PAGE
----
‘Black Panther 2’ will stay in Georgia and director/co-writer Ryan Coogler explains why

Marvel will not recast Chadwick Boseman’s ‘Black Panther’ character for the sequel.
Marvel will not recast Chadwick Boseman’s ‘Black Panther’ character for the sequel.

He plans to fight the voting bill from within the state and not engage in a boycott

He said he spoke with voting rights activists in the state and came to “understand that many of the people employed by my film, including all the local vendors and businesses we engage, are the very same people who will bear the brunt of SB202. For those reasons, I will not be engaging in a boycott of Georgia. What I will be doing is using my voice to emphasize the effects of SB202, its shameful roots in Jim Crow, and doing all I can to support organizations fighting voter suppression here in the state.”

Coogler said he lived in Atlanta for eight months while filming the original “Black Panther” in 2017.

”I have long looked forward to returning,” he wrote in the essay published at Deadline.com. “But, when I was informed of the passage of SB202 in the state, and its ramifications for the state’s voters, I was profoundly disappointed.”

Still, he said he is making “a personal commitment to raise awareness about ways to help overturn this harmful bill, and continue to get educated on this matter from people on the ground. I will encourage everyone working with me to tap in with the local community directly affected by Senate Bill 202 and to leverage their influence and resources to aid in the fight for this particular and essential pillar of democracy.”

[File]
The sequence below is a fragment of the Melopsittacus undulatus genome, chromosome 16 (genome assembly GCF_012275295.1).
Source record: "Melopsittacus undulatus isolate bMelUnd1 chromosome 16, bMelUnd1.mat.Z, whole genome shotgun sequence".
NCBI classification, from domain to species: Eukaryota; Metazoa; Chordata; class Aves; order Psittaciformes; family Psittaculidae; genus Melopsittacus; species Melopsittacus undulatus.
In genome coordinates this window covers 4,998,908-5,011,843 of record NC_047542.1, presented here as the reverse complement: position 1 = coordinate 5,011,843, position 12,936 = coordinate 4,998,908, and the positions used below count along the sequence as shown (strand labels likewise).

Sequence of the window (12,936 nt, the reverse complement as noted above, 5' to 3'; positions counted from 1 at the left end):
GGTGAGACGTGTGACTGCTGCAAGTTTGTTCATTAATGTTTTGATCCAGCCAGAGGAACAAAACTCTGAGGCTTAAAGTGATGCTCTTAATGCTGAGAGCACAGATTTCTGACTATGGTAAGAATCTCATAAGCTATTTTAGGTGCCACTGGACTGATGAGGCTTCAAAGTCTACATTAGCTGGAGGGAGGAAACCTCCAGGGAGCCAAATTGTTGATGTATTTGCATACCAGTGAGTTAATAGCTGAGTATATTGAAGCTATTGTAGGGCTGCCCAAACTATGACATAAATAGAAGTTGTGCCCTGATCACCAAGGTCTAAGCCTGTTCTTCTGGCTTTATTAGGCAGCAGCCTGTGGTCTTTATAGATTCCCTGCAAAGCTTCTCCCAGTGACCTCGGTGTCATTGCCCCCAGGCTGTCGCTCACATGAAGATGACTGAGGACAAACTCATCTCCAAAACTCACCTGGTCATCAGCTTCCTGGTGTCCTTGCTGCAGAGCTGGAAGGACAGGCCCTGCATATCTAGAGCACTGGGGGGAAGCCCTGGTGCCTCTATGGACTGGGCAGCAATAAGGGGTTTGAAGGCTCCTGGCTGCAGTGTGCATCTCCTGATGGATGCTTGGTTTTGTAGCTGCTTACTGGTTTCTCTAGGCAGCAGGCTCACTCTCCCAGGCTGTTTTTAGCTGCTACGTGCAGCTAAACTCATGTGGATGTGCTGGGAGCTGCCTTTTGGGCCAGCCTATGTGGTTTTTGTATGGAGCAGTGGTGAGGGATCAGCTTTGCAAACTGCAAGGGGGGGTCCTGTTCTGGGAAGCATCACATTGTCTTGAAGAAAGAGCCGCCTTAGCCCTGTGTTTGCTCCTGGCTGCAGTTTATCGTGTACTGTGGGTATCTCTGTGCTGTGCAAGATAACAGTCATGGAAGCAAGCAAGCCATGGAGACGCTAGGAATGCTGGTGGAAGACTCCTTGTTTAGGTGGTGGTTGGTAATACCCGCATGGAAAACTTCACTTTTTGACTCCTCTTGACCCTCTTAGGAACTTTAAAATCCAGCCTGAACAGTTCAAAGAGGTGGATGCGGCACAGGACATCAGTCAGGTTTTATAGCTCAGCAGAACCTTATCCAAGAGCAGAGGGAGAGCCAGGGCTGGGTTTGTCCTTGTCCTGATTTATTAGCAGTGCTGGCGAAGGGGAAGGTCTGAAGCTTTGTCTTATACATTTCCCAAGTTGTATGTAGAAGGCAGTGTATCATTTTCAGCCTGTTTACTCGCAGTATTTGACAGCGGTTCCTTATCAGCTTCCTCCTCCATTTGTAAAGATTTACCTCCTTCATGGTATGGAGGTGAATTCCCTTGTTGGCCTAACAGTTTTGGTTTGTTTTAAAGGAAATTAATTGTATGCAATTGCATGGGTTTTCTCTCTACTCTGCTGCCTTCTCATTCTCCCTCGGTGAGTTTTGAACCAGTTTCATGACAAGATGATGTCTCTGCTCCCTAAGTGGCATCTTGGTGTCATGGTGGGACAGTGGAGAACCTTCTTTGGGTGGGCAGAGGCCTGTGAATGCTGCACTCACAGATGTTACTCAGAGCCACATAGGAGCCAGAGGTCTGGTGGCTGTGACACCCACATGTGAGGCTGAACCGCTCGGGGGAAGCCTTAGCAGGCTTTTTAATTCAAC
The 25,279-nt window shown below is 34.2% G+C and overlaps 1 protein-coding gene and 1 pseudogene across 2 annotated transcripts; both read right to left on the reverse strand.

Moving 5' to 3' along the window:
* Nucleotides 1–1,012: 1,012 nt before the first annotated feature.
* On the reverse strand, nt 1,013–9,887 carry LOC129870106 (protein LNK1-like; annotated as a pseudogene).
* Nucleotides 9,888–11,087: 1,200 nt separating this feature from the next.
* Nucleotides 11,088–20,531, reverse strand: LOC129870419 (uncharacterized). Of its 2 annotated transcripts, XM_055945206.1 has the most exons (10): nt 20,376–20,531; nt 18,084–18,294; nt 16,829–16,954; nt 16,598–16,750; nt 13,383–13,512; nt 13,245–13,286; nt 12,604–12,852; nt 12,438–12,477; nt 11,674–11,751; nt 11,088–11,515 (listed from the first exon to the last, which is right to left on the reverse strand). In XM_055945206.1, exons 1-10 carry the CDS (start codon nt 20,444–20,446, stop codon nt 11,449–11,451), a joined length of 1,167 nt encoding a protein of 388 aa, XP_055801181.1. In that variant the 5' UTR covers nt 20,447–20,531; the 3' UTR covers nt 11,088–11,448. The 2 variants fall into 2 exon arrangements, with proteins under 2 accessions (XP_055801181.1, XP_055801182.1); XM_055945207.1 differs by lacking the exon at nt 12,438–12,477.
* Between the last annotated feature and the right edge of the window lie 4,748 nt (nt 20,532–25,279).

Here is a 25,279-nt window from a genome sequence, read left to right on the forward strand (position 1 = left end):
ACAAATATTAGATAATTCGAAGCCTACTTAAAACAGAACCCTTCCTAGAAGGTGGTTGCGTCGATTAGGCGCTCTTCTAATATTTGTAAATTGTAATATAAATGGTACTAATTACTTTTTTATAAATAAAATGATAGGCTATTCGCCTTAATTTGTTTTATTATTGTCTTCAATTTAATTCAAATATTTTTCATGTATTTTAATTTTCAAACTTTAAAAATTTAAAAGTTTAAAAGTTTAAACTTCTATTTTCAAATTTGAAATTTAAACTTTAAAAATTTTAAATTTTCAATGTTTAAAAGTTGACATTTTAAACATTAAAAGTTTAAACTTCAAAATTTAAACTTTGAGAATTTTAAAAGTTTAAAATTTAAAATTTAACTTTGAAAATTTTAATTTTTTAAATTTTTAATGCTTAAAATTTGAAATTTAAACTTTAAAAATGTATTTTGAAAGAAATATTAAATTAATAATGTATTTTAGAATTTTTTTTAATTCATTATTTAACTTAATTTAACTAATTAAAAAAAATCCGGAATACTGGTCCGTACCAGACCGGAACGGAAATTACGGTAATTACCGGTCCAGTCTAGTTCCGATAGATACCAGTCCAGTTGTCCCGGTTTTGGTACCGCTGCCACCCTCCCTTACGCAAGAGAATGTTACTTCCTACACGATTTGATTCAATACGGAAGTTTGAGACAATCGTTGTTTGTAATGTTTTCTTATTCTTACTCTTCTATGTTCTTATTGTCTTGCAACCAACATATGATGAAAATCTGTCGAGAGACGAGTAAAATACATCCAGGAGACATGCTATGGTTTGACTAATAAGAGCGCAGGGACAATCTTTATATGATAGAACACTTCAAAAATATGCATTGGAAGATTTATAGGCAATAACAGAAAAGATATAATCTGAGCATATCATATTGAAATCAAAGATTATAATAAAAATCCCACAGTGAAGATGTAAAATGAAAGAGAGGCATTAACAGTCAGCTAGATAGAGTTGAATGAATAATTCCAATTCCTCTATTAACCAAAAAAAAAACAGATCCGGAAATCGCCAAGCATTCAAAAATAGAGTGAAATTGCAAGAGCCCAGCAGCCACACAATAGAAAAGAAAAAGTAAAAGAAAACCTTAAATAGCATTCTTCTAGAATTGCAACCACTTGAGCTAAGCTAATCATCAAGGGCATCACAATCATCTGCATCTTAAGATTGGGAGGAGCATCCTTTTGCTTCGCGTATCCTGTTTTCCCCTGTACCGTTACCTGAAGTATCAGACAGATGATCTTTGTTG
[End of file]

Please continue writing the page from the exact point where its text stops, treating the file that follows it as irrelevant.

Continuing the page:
The original “Black Panther” film was a massive global hit, generating $1.35 billion in worldwide box office revenue. The sequel is set to start shooting later this year with an anticipated release date of July 8, 2022.

Coogler’s announcement came a week after Will Smith announced his slavery film “Emancipation” was pulling out of the state due to the voting law.

The lengthy voting law, recently signed by Gov. Brian Kemp, includes shorter deadlines to request absentee ballots, limits on drop boxes but requiring every county to now have them, additional identification requirements, fewer early voting days before runoffs and a ban on non-poll workers giving food and drinks to voters waiting in line. The State Election Board gets expanded powers enabling it to remove county election boards and replace them with an interim elections manager.

The legislation also mandates that early voting be available on both Saturdays of the state’s three-week early voting period, and it allows counties the option to offer early voting on two Sundays as well. Kemp and other supporters of the voting law overhaul say the changes will increase confidence in Georgia’s voting system.

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